• Sedentary lifestyle - people who sit for long periods and are physically inactive are more likely to develop sciatica, compared to physically active individuals.

What are the signs and symptoms of sciatica?

The main symptom of sciatica is a shooting pain anywhere along the sciatic nerve; from the lower back, through the buttock, and down the back of either leg (usually only one leg is affected). This pain can range from mild soreness to a sharp pain or severe discomfort, and may be aggravated if you sit for long periods.

Other common symptoms of sciatica include:
  • Numbness in the leg along the nerve; occasionally, this numbness in one part of the leg may be accompanied by pain in a different part of the leg.
  • Tingling sensation (pins and needles) in the feet and toes.

How is sciatica diagnosed?

If the symptoms of sciatica are mild and do not last longer than four to eight weeks, you are probably experiencing acute sciatica and medical attention is not usually necessary as it tends to resolve itself.

A complete medical history may help speed up the diagnosis. Doctors will also have you perform basic exercises (paying close attention to the legs) that stretch the sciatic nerve. A shooting pain down the leg while performing these exercises usually indicates sciatica.

If pain persists for more than four to eight weeks, imaging tests such as an X-ray or MRI may be necessary to help identify what is compressing the sciatic nerve and causing your symptoms.

What are the treatment options for sciatica?

Most cases of acute sciatica respond well to self-care measures, which may include:
  • Over-the-counter (OTC) painkillers - relieve symptoms of pain. Nonsteroidal anti-inflammatory drugs (NSAIDs), such as Ibuprofen, are recommended. Acetaminophen (Tylenol, paracetamol) is recommended for extended use. Not all painkillers are suitable for every patient; be sure to review options with your doctor.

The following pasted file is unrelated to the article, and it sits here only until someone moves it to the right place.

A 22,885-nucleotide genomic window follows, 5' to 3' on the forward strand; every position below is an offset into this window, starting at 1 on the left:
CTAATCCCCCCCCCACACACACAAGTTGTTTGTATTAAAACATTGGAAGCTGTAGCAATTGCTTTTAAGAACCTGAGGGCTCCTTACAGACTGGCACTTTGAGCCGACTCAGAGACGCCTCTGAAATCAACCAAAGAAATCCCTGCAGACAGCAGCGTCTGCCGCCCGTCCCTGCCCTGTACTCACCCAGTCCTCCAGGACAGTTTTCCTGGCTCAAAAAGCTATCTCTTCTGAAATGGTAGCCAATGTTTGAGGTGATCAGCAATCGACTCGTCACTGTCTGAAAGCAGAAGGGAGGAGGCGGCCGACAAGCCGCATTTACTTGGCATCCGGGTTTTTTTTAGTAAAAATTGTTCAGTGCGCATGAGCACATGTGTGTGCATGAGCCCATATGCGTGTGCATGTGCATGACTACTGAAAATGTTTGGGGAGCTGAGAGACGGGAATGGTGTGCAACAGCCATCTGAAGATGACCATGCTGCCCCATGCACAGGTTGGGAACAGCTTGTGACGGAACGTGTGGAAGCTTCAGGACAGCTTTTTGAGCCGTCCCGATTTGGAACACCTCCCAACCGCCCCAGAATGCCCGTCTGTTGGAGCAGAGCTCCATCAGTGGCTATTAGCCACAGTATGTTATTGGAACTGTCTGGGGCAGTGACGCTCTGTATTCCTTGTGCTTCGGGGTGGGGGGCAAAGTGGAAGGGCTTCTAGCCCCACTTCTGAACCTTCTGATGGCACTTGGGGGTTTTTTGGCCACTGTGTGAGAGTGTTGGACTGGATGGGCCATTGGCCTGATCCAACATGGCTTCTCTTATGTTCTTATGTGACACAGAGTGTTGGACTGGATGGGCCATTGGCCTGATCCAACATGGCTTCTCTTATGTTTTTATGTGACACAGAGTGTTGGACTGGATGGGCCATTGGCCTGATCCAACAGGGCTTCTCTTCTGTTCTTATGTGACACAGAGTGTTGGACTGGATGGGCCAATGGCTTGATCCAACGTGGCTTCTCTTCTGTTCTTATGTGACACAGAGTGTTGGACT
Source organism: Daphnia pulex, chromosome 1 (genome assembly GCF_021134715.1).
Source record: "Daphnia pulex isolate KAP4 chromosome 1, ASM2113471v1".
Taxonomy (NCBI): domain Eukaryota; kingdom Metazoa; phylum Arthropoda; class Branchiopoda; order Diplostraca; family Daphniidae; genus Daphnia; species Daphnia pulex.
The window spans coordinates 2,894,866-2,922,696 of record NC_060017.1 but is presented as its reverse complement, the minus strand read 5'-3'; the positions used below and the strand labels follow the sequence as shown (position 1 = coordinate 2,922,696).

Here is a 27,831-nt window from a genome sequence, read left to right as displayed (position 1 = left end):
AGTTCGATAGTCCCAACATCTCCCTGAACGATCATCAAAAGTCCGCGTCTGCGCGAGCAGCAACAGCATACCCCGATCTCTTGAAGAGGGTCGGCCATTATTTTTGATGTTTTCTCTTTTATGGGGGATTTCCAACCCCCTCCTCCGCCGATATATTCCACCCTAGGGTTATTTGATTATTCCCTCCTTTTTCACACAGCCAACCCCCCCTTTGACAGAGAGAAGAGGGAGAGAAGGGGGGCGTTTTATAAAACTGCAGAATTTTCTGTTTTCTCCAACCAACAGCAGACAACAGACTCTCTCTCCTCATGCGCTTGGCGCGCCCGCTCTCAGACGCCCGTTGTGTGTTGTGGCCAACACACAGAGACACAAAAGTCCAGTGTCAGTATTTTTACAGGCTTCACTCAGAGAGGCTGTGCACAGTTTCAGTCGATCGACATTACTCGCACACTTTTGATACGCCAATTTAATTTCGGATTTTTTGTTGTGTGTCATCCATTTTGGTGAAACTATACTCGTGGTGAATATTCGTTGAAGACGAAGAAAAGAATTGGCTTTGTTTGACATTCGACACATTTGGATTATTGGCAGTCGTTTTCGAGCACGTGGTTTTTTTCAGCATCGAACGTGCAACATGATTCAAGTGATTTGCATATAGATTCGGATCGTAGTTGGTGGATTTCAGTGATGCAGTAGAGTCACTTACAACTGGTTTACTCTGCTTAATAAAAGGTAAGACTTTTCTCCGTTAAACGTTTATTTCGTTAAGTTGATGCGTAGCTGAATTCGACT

• Exercises such as walking or light stretching.
  • Hot or cold compression packs help to reduce pain. It is often helpful to alternate between the two.
Treatment of chronic sciatica usually involves a combination of self-care measures and medical treatment.
  • Prescription painkillers - Amitriptyline, gabapentin, codeine (a mild opiate-based painkiller), which is often prescribed in combination with paracetamol, and if sciatica symptoms are severe, diazepam.
  • Physical therapy - can teach you exercises to strengthen back muscles and improve flexibility, and how to prevent strain on your back.
  • Chiropractic treatment - can maneuver the spine to alleviate pressure on the nerves, consequently relieving pain
  • Cognitive behavioral therapy (CBT) - helps manage chronic pain by training people to react differently to their pain
  • Surgery may be an option if symptoms have not responded to other treatments and continue to intensify. Some options include:

    • Lumbar laminectomy - widening of the spinal cord in the lower back to reduce pressure on the nerves.
    • Discectomy - partial or entire removal of a herniated disc.

    Depending on the cause of your sciatica, a surgeon will go over the risks and benefits of surgery and be able to suggest a suitable surgical option.

How can sciatica be prevented?

In some cases sciatica cannot be prevented. However, there are several lifestyle changes that can reduce the chances of developing it, including:
  • Regular exercise - focus on strengthening core muscles (in the abdomen and lower back) necessary for proper posture.
  • Proper posture - standing and sitting upright, lifting objects correctly, and selecting a mattress and pillow that support the spine.